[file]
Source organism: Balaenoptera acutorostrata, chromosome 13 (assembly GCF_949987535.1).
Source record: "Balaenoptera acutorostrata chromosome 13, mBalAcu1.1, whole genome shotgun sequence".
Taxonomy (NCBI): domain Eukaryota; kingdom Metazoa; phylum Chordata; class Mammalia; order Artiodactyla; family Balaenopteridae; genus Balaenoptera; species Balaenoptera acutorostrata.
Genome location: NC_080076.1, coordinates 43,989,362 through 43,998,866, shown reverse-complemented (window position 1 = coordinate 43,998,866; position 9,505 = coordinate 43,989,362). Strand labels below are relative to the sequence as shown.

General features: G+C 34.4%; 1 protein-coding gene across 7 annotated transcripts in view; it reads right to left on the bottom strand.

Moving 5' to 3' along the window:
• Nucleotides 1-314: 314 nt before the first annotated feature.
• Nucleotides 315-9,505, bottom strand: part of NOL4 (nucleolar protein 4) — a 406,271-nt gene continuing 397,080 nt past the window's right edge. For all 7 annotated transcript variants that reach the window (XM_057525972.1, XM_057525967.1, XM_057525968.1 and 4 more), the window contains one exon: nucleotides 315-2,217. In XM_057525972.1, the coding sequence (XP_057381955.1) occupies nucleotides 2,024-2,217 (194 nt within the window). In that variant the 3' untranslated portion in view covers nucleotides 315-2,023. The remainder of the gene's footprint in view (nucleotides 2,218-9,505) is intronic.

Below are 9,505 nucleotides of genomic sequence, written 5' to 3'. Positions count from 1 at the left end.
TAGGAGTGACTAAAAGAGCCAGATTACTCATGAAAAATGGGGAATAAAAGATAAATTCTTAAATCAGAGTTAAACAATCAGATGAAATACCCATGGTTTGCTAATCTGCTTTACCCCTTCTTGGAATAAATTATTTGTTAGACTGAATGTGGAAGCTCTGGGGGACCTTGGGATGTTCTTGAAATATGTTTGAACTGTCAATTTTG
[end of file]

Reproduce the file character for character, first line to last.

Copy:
Source organism: Balaenoptera acutorostrata, chromosome 13 (assembly GCF_949987535.1).
Source record: "Balaenoptera acutorostrata chromosome 13, mBalAcu1.1, whole genome shotgun sequence".
Taxonomy (NCBI): domain Eukaryota; kingdom Metazoa; phylum Chordata; class Mammalia; order Artiodactyla; family Balaenopteridae; genus Balaenoptera; species Balaenoptera acutorostrata.
Genome location: NC_080076.1, coordinates 43,989,362 through 43,998,866, shown reverse-complemented (window position 1 = coordinate 43,998,866; position 9,505 = coordinate 43,989,362). Strand labels below are relative to the sequence as shown.

General features: G+C 34.4%; 1 protein-coding gene across 7 annotated transcripts in view; it reads right to left on the bottom strand.

Moving 5' to 3' along the window:
• Nucleotides 1-314: 314 nt before the first annotated feature.
• Nucleotides 315-9,505, bottom strand: part of NOL4 (nucleolar protein 4) — a 406,271-nt gene continuing 397,080 nt past the window's right edge. For all 7 annotated transcript variants that reach the window (XM_057525972.1, XM_057525967.1, XM_057525968.1 and 4 more), the window contains one exon: nucleotides 315-2,217. In XM_057525972.1, the coding sequence (XP_057381955.1) occupies nucleotides 2,024-2,217 (194 nt within the window). In that variant the 3' untranslated portion in view covers nucleotides 315-2,023. The remainder of the gene's footprint in view (nucleotides 2,218-9,505) is intronic.

Below are 9,505 nucleotides of genomic sequence, written 5' to 3'. Positions count from 1 at the left end.
TAGGAGTGACTAAAAGAGCCAGATTACTCATGAAAAATGGGGAATAAAAGATAAATTCTTAAATCAGAGTTAAACAATCAGATGAAATACCCATGGTTTGCTAATCTGCTTTACCCCTTCTTGGAATAAATTATTTGTTAGACTGAATGTGGAAGCTCTGGGGGACCTTGGGATGTTCTTGAAATATGTTTGAACTGTCAATTTTG